Prime Minister Justin Trudeau said he received a report of an unknown flying object that violated U.S. airspace off the coast of Alaska on February 10 and was shot down by U.S. forces.
“This afternoon an object was shot down that violated US airspace. I was briefed on the matter and supported the decision to take action,” Trudeau wrote. his twitter account.
He added that Canadian and U.S. military and intelligence agencies will always work together to “keep our people safe” through the bilateral defense organization, the North American Aerospace Defense Command.
The unknown flying object tracked by the US military for the past 24 hours was shot down on the orders of US President Joe Biden, White House National Security Council spokesman John Kirby said in November 2018. rice field. Press conference Early on February 10th.
He said the object was flying at an altitude of about 40,000 feet (13,000 meters), a “reasonable threat” to civil flight safety. The object fell into US territorial waters.
Kirby said the object was roughly the size of a small car and much smaller than the giant balloon that was shot down by an Air Force fighter jet off the coast of South Carolina last week. The spy balloon was also in Canadian territory.
The object flew over one of the wildest places in the country on Alaska’s North Slope. There, his two closest communities, Deadhorse and Kaktovik, have a combined population of about 300.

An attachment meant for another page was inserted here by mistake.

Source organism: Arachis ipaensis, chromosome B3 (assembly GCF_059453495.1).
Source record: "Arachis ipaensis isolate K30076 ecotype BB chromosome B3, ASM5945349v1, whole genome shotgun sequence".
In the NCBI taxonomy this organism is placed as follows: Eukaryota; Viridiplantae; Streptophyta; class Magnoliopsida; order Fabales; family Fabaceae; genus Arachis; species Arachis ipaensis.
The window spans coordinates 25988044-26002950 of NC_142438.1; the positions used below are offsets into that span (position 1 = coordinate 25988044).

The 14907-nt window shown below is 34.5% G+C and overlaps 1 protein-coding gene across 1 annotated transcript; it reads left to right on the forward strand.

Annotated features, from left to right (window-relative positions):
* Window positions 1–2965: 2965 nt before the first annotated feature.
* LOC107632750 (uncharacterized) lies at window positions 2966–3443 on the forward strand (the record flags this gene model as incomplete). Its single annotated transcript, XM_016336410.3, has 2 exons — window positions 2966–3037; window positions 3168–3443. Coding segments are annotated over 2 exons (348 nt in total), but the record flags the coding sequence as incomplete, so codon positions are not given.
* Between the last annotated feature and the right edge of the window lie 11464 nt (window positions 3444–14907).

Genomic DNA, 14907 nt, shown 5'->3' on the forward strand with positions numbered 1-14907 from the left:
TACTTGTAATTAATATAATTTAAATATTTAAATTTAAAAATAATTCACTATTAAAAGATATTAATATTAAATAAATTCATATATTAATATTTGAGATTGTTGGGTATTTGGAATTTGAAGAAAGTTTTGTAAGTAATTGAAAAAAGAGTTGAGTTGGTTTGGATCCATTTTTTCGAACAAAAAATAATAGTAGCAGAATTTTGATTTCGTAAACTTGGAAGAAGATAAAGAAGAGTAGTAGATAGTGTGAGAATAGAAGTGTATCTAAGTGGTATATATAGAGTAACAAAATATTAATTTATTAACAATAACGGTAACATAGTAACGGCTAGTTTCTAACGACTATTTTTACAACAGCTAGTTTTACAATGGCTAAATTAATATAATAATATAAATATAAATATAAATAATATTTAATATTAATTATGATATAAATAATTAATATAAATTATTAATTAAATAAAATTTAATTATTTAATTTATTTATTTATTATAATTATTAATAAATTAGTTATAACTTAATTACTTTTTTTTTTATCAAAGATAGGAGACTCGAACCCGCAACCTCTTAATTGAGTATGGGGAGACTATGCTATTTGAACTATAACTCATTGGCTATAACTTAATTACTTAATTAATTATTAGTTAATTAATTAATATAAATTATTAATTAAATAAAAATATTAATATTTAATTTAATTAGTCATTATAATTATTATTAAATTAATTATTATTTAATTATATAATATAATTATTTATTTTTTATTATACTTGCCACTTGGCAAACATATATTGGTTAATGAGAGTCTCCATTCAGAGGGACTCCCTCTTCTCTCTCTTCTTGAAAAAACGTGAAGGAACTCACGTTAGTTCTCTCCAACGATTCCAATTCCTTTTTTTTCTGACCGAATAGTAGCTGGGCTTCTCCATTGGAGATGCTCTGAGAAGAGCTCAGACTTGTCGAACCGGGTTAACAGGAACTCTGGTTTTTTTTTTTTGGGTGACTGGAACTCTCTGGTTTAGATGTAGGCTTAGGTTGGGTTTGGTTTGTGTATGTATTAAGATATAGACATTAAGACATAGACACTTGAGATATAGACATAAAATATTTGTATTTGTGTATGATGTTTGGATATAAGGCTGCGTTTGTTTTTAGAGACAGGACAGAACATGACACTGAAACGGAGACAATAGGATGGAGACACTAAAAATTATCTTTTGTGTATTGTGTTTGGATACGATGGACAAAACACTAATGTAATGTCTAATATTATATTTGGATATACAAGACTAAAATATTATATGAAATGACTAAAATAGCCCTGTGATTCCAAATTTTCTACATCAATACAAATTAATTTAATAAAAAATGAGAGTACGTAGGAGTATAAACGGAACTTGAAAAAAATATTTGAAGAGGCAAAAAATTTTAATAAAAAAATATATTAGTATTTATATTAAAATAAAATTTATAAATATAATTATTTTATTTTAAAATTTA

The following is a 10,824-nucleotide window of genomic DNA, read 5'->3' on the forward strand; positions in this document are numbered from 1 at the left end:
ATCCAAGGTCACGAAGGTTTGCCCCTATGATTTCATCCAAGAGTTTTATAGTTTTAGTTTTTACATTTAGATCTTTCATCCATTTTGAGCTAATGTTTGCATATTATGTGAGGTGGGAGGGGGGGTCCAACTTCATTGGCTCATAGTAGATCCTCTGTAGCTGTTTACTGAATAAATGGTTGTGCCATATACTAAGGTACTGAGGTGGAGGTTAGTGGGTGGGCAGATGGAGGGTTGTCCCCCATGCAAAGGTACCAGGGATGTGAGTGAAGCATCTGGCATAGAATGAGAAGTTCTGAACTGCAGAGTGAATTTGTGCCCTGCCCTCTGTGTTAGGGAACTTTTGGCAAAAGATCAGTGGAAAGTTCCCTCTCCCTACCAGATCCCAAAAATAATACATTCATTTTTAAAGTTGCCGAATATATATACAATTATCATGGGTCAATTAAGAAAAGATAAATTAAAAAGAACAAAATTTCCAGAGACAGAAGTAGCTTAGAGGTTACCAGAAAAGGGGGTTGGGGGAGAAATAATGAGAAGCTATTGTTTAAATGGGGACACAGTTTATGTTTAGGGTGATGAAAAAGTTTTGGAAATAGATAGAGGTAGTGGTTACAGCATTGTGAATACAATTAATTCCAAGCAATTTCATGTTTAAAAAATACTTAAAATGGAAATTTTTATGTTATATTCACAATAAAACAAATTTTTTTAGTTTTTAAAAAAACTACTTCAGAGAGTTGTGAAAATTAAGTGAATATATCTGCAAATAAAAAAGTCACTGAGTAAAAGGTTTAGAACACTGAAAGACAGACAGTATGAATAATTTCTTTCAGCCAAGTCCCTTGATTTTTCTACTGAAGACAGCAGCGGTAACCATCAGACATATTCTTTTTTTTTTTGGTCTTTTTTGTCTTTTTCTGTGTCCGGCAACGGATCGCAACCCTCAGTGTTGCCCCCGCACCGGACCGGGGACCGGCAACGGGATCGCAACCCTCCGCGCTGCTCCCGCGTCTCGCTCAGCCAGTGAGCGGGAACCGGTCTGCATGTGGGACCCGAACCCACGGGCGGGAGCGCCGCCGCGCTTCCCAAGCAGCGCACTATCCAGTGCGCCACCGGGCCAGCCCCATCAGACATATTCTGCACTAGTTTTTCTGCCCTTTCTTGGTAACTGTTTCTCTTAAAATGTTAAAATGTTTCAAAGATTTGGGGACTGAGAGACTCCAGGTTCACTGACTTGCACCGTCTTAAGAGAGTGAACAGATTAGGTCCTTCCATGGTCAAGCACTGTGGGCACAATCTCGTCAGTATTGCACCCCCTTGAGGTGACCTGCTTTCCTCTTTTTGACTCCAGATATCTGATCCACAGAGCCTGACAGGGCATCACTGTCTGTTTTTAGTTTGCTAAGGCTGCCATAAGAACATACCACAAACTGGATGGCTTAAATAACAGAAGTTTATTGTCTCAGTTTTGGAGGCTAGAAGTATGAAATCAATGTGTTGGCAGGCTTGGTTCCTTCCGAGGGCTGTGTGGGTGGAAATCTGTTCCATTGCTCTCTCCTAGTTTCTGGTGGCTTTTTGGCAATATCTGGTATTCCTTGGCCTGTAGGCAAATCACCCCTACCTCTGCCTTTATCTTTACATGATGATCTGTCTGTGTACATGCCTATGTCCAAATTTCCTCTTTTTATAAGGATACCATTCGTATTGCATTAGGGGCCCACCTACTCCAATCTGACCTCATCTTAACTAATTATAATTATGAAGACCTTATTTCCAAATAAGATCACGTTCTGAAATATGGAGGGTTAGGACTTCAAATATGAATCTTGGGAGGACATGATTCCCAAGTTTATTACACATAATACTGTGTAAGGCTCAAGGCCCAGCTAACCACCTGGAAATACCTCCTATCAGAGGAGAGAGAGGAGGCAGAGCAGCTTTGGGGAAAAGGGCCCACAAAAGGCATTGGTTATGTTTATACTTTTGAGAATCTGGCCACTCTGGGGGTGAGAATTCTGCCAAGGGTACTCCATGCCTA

Pentagon Press Secretary Brig. Gen. Pat Ryder told reporters on Feb. 10 that his F-22 fighter jets, based at Joint Base Elmendorf-Richardson in Alaska, used his AIM-9X short-range air-to-air missiles to target objects. said to have shot down the We got off the balloon almost a week ago.
The successful back-to-back shooting down of two objects in recent weeks reflects growing concerns about China’s surveillance program and pressure on the White House to take a tough stance on Beijing, the report said. Canadian Press reported.
The Pentagon, however, declined to provide a more precise description of the object on Feb. 10, only saying that it determined that the U.S. pilot who flew to observe it did not appear to be manned.
The Liberal Party government has also remained tight-lipped about the incident, as has the downing of a Chinese spy balloon.
Public Safety Minister Marco Mendicino previously said Ottawa did not inform the public about the Chinese spy balloon until it was reported by the US government and media because “lives are at risk”.
“Your life is at stake. There are dangerous techniques. This is complicated,” Mendicino said while testifying before the Canada-China House Committee on Feb. 6.
Canadian Press contributed to this report.